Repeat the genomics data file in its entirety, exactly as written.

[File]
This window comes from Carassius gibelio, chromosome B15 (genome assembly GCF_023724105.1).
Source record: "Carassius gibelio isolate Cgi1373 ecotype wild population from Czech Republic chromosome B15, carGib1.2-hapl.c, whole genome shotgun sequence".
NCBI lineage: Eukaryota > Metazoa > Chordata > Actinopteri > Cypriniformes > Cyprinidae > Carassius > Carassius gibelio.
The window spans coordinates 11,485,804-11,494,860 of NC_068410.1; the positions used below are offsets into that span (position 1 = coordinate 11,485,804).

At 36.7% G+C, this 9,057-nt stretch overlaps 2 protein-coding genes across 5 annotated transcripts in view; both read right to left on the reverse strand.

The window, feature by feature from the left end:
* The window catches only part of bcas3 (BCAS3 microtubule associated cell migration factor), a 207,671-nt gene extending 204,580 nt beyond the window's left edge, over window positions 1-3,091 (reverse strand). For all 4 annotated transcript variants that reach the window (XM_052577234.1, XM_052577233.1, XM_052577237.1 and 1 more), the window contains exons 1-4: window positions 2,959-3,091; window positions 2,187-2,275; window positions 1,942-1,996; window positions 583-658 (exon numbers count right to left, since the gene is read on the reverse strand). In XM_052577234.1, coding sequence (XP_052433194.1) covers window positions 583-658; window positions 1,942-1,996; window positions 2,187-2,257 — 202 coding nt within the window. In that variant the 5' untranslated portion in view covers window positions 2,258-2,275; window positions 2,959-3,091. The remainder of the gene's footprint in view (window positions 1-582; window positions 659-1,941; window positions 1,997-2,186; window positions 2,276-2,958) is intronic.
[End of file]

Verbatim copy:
This window comes from Carassius gibelio, chromosome B15 (genome assembly GCF_023724105.1).
Source record: "Carassius gibelio isolate Cgi1373 ecotype wild population from Czech Republic chromosome B15, carGib1.2-hapl.c, whole genome shotgun sequence".
NCBI lineage: Eukaryota > Metazoa > Chordata > Actinopteri > Cypriniformes > Cyprinidae > Carassius > Carassius gibelio.
The window spans coordinates 11,485,804-11,494,860 of NC_068410.1; the positions used below are offsets into that span (position 1 = coordinate 11,485,804).

At 36.7% G+C, this 9,057-nt stretch overlaps 2 protein-coding genes across 5 annotated transcripts in view; both read right to left on the reverse strand.

The window, feature by feature from the left end:
* The window catches only part of bcas3 (BCAS3 microtubule associated cell migration factor), a 207,671-nt gene extending 204,580 nt beyond the window's left edge, over window positions 1-3,091 (reverse strand). For all 4 annotated transcript variants that reach the window (XM_052577234.1, XM_052577233.1, XM_052577237.1 and 1 more), the window contains exons 1-4: window positions 2,959-3,091; window positions 2,187-2,275; window positions 1,942-1,996; window positions 583-658 (exon numbers count right to left, since the gene is read on the reverse strand). In XM_052577234.1, coding sequence (XP_052433194.1) covers window positions 583-658; window positions 1,942-1,996; window positions 2,187-2,257 — 202 coding nt within the window. In that variant the 5' untranslated portion in view covers window positions 2,258-2,275; window positions 2,959-3,091. The remainder of the gene's footprint in view (window positions 1-582; window positions 659-1,941; window positions 1,997-2,186; window positions 2,276-2,958) is intronic.